SELECT u.*
FROM users AS u
JOIN (SELECT username, email
      FROM users
      GROUP BY username, email
      HAVING COUNT(*)>1) AS w
ON u.username=w.username AND u.email=w.email
ORDER BY u.email;
3

To Check From duplicate Record in a table.

select * from users s 
where rowid < any 
(select rowid from users k where s.name = k.name and s.email = k.email);

or

select * from users s 
where rowid not in 
(select max(rowid) from users k where s.name = k.name and s.email = k.email);

To Delete the duplicate record in a table.

delete from users s 
where rowid < any 
(select rowid from users k where s.name = k.name and s.email = k.email);

or

delete from users s 
where rowid not in 
(select max(rowid) from users k where s.name = k.name and s.email = k.email);
3
SELECT * from 
    (SELECT name, email,
        COUNT(name) OVER (PARTITION BY name, email) cnt 
    FROM users)
WHERE cnt > 1;
0
3

To delete records whose names are duplicate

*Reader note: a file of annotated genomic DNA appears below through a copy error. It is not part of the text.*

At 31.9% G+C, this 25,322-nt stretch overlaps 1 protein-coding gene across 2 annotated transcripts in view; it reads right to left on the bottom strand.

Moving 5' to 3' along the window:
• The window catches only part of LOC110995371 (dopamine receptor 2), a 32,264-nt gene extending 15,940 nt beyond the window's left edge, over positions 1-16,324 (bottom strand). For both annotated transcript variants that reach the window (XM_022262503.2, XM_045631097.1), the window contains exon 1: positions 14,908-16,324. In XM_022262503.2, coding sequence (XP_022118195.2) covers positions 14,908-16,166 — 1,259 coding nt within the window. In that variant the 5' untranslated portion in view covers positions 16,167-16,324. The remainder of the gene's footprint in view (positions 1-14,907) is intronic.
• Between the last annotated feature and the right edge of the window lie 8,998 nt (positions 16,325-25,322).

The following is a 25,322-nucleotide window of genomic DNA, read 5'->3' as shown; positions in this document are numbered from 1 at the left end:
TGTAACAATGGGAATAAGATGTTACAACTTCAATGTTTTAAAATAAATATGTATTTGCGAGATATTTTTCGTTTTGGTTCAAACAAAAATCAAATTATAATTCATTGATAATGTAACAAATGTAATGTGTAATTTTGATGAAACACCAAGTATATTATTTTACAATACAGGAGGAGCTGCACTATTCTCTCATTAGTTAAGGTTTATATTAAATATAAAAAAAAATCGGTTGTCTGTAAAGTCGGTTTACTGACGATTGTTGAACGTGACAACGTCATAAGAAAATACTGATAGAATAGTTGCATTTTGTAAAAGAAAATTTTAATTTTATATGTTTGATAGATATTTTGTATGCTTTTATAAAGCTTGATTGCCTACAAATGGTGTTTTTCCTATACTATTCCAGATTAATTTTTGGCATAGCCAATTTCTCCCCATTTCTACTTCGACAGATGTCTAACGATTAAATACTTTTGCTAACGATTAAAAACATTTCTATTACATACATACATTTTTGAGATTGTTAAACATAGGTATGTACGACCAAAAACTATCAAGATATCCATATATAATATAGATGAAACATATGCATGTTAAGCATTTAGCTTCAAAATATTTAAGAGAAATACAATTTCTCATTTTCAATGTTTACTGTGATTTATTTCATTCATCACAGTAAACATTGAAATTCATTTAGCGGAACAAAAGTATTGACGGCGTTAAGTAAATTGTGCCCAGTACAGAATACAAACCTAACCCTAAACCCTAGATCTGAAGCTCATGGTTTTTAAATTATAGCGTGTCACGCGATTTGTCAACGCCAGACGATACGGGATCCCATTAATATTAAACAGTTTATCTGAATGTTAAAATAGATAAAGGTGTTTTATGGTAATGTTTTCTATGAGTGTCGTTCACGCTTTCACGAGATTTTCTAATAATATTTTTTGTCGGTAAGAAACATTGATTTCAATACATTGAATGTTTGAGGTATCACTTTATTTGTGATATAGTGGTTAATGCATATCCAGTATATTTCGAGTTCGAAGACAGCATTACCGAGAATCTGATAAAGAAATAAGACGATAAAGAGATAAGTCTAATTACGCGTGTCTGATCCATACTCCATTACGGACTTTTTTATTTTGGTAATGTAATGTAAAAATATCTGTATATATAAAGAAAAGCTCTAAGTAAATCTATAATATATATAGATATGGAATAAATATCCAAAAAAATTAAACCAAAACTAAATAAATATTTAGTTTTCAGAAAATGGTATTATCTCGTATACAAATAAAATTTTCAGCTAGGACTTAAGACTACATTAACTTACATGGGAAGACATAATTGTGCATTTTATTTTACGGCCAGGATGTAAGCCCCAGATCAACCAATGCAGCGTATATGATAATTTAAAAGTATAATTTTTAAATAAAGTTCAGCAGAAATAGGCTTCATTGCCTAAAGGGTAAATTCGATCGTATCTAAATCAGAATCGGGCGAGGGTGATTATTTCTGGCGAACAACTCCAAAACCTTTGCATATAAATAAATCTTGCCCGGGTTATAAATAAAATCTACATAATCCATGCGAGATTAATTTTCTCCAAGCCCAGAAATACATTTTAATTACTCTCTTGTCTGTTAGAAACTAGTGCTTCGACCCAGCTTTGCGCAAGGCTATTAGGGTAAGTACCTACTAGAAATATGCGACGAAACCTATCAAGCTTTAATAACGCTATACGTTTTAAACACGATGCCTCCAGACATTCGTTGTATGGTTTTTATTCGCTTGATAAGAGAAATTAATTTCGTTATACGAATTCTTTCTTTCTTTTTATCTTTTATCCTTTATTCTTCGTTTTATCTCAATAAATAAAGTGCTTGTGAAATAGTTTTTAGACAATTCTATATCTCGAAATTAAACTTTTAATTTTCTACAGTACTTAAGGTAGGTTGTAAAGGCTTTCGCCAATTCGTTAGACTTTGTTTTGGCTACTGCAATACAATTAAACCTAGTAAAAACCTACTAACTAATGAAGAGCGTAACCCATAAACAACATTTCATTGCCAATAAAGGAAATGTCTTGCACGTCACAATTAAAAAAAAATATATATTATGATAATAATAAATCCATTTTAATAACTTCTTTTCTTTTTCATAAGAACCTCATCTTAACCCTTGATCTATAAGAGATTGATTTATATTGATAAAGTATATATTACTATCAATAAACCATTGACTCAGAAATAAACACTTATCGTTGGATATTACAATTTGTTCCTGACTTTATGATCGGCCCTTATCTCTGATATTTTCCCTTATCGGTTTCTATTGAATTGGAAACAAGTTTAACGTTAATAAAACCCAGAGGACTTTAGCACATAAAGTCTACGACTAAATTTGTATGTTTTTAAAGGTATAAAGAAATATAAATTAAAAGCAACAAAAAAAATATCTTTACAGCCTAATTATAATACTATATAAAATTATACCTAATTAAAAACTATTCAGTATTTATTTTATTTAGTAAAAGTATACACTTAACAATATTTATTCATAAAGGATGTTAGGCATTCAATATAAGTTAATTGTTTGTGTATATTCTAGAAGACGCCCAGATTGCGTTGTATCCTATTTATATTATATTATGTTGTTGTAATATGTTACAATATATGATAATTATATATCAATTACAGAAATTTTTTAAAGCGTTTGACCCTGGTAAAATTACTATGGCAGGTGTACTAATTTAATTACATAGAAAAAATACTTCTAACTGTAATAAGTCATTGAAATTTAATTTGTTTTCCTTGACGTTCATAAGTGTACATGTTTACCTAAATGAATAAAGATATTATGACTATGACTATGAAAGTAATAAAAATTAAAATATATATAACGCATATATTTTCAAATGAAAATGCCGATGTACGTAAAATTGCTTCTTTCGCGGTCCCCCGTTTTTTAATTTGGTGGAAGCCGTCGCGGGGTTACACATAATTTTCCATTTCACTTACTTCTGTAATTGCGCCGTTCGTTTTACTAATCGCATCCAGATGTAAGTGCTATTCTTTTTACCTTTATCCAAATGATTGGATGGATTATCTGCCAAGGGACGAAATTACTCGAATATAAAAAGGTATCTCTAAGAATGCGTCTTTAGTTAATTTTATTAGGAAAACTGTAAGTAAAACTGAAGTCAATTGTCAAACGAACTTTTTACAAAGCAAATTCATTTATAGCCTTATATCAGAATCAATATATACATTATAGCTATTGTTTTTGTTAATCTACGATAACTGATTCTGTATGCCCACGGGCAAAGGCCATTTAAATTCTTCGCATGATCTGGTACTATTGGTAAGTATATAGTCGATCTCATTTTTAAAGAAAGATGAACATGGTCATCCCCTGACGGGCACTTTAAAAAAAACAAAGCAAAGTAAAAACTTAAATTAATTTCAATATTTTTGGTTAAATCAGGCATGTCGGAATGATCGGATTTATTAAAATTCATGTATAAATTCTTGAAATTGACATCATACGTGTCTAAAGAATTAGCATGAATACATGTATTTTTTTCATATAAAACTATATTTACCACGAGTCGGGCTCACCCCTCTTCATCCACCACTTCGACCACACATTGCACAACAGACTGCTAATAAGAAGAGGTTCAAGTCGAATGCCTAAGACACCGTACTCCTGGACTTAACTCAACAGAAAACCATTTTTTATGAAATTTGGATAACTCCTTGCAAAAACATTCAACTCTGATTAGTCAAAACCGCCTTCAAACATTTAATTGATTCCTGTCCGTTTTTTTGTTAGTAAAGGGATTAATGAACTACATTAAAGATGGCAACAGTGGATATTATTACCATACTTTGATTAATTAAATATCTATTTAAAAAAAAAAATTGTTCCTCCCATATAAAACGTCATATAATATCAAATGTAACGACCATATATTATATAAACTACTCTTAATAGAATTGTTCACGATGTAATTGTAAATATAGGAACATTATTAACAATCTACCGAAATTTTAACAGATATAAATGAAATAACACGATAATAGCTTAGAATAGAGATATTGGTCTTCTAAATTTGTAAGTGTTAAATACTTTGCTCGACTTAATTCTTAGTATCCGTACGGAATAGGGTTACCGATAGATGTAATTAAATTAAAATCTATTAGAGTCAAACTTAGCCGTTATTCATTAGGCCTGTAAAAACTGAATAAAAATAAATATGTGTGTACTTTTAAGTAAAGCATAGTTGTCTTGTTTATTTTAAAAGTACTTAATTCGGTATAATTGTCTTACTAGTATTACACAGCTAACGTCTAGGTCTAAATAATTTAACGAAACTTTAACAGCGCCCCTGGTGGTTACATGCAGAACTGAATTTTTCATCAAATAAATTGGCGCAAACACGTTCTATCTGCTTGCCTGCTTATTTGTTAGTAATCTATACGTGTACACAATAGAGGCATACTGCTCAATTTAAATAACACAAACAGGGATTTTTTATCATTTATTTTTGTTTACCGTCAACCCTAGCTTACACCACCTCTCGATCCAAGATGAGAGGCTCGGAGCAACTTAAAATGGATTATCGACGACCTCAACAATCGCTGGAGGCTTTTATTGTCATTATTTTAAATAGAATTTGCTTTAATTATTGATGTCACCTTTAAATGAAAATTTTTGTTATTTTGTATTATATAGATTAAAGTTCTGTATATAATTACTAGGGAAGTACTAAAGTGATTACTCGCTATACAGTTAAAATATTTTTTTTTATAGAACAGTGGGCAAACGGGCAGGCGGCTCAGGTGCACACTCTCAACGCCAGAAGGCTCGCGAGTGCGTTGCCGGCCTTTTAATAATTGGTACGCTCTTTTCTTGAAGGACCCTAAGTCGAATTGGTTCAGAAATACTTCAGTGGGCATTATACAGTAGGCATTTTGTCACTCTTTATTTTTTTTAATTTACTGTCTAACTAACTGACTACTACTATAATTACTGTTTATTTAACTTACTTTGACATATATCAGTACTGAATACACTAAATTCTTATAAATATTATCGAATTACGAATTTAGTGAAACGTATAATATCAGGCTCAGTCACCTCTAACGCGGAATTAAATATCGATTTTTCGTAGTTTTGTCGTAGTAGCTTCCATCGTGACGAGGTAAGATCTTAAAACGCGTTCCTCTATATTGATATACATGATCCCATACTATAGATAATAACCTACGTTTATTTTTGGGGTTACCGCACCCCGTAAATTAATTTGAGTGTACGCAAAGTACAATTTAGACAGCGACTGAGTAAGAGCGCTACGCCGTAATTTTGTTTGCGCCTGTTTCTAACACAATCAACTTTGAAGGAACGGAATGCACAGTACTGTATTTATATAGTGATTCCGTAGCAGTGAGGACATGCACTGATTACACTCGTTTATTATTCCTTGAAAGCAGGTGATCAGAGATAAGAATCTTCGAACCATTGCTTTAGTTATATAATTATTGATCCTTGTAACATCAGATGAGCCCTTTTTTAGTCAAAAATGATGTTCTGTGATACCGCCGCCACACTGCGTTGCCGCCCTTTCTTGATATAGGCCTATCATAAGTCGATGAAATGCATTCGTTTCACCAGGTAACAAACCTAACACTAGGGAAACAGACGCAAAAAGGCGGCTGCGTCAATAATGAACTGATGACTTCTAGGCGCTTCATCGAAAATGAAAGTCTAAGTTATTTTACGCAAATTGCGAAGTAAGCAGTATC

;WITH CTE AS    
(
    SELECT ROW_NUMBER() OVER (PARTITION BY name ORDER BY name) AS T FROM     @YourTable    
)
DELETE FROM CTE WHERE T > 1
2
  • Does it work? How comes I get this error 'relation "cte" does not exist' in Postgres?
    – newman
    Jan 22, 2021 at 2:45
  • CTE works also in postgress sql..Here is the link postgresqltutorial.com/postgresql-cte You must be missing something else.
    – Sheriff
    Jan 23, 2021 at 15:27
2
SELECT NAME, EMAIL, COUNT(*)
FROM USERS
GROUP BY 1,2
HAVING COUNT(*) > 1
1

We can use having here which work on aggregate functions as shown below